I did not feel sad because of her age. I have and will continue to vehemently defend Madonna to anyone who suggests she should simply “shut up” and stop making records, or dress modestly, or not talk about sex, just because she’s an older woman. Because of Madonna’s age she is continually told to disappear, and because she won’t, and she adamantly won’t, she is crucified for it.
I used to feel empowered by her sexuality, but last night I think I felt a little saddened by it for a number of reasons. Not because she’s “too old” and equally not because she’s a fit, conventionally attractive woman, but because it seemed to me like she thought that this tired and insincere crass banter was all she had to offer to us. I know that this particular irreverent attitude towards sex was what put her in the radical forefront of popular culture in the 80s and 90s, however in 2016 it doesn’t have the same impact. Most of us are exposed to this level of overt sexuality in day to day life, if not embracing it ourselves. We don’t necessarily need to be subjected to Year 8 level sexual innuendo jokes to get pumped up or enthused for a performance by someone that I myself and 15,000 others consider to be some sort of inspiration or idol-type figure.
The most powerful moments of the show came when she was performing. She is an exceptional dancer, exceptional at strutting and exceptional at holding stage presence. While she was off stage for costume changes, high production value videos played as her dancers performed elaborate choreography – none of which most of us were taking in. I craned my neck for where she would appear next.
I enjoyed her French rendition of La Vie Ein Rose, alone on stage with her microphone and ukulele. She commented on how she loved when people held up their flashlights, as the sparkling lights were “so pretty”. She was right. I enjoyed Like A Virgin, earlier on. Body Shop from Rebel Heart was fun, as was Candy Shop from Hard Candy (2008). My favourite was surprisingly True Blue, a slowed down and pared back rendition again on ukulele. There were moments of lightness, of that joyous, pop optimism and sincerity that I grew to love in Madonna and her music. For these moments I was up dancing, smiling at the drag queen in front of me and obnoxiously elbowing the guy on the post-footy bender bet to my left.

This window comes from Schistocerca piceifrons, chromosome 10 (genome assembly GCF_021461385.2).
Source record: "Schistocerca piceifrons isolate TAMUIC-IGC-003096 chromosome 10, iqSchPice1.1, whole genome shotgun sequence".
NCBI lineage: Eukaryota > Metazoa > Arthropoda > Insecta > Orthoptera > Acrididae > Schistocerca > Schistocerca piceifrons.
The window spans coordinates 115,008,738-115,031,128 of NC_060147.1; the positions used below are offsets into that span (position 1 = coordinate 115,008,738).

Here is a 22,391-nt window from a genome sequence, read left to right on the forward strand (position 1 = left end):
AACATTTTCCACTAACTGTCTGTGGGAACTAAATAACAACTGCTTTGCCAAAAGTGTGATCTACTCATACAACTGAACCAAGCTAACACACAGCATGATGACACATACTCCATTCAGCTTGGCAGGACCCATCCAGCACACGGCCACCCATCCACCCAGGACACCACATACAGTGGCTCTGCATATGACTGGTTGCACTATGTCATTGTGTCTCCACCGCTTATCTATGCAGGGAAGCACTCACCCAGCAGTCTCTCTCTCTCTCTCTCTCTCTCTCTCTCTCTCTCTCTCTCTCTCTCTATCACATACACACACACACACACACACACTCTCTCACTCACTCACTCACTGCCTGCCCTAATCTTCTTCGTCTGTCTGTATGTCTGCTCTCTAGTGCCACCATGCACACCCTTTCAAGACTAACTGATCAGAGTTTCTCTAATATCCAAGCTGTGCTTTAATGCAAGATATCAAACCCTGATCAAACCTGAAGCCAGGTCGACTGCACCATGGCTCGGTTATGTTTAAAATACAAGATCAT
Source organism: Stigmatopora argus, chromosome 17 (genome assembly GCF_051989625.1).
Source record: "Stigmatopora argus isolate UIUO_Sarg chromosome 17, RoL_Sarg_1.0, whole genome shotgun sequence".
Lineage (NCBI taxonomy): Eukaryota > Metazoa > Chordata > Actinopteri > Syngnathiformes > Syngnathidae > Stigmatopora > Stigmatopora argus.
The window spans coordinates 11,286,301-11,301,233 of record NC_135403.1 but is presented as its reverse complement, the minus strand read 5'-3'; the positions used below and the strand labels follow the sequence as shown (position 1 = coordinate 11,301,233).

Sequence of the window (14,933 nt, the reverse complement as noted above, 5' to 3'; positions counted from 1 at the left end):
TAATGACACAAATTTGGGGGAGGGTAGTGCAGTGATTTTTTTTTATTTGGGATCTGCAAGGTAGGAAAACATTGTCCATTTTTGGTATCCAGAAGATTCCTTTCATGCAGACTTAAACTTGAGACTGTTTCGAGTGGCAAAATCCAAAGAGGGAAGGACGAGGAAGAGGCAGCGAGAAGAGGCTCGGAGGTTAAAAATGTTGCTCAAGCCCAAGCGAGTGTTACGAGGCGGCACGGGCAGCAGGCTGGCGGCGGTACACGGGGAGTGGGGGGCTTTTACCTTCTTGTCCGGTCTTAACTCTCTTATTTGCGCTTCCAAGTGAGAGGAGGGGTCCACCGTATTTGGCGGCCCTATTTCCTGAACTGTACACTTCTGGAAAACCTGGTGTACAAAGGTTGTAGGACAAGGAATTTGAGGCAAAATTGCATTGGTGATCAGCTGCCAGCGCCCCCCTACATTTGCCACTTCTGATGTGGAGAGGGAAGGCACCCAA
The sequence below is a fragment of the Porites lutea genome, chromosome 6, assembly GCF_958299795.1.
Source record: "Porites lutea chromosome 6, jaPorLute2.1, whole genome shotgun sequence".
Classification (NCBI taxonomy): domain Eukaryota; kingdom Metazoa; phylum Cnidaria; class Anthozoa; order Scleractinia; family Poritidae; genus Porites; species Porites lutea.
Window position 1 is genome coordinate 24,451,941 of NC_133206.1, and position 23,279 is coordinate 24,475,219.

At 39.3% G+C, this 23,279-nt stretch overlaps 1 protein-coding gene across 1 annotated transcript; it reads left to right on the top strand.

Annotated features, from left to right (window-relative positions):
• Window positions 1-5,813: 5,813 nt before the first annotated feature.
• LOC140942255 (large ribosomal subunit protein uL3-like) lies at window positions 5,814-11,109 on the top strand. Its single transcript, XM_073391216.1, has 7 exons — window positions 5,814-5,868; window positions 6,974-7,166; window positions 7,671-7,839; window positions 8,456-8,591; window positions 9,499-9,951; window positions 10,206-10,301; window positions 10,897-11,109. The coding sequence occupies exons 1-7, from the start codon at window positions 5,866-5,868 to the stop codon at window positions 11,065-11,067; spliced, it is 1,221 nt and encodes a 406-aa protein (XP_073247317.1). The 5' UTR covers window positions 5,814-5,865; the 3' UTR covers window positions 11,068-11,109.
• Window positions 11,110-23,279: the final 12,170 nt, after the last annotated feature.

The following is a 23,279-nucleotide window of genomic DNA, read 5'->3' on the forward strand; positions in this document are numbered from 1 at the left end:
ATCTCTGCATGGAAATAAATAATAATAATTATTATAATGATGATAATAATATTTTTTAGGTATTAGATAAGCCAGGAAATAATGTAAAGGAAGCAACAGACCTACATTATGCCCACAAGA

She played for a solid two hours. I felt like she really gave a lot in those two hours because it really appeared she was very obviously and deliberately performing. Exaggeratingly, and for me – frustratingly - playing out this irreverent crassness that played a large role in initially forging her reputation as cutting edge. I know in my heart that the crass faux-southern-accented Madonna from the stage last night is not the Madonna I thought I knew, but I am reminded that maybe to her fans Madonna is a performer before person with roles and characters she has written for herself over a career that’s spanned nearly 40 years. They’re collaged together from parts of her, and maybe it’s been so long that she’s starting to collage these collages, forgetting the original source material or their claim to relevance.
There’s no denying her talents as an entertainer and, while this claim is disputed – as a musician. Her most powerful tool, however, is that almost visible fire inside of her that I immediately loved and recognized, even through my television screen in 2005. Looking past the deliberate bad taste repetitive banter of her show, past her seriously incredible body and athletic ability, past the costume, makeup, hair – is that fire. She can’t obscure it with characters or boring parodies of herself she believes will please her fans. It’s a sparkling glint in the eye, not unlike the sparkling phone flashlights she liked so much last night – except that glint will never fade, and that glint is what plastered that smile on my face when I first set eyes on her last night, it’s conveyed in the lightness of being I felt when she sung the line “Let love shine” in her perfect encore of Holiday. It’s contagious; it’s filled me with my own fire that I now am able to fuel myself. For that I will always be a Madonna fan.
|My outfit for the night - I was going for a La Isla Bonita vibe|